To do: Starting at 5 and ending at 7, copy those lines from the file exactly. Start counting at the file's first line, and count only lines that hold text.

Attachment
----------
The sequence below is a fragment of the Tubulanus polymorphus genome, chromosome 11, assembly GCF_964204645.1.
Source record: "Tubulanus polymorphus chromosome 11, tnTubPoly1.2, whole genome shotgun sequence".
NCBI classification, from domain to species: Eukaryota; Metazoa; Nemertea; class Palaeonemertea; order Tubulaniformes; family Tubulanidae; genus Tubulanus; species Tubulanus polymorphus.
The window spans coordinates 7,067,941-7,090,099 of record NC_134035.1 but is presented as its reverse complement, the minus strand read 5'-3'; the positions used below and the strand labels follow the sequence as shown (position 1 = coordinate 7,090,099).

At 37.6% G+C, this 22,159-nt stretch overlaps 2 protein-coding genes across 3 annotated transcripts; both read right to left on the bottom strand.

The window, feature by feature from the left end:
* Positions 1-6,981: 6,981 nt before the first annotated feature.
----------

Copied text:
At 37.6% G+C, this 22,159-nt stretch overlaps 2 protein-coding genes across 3 annotated transcripts; both read right to left on the bottom strand.

The window, feature by feature from the left end:
* Positions 1-6,981: 6,981 nt before the first annotated feature.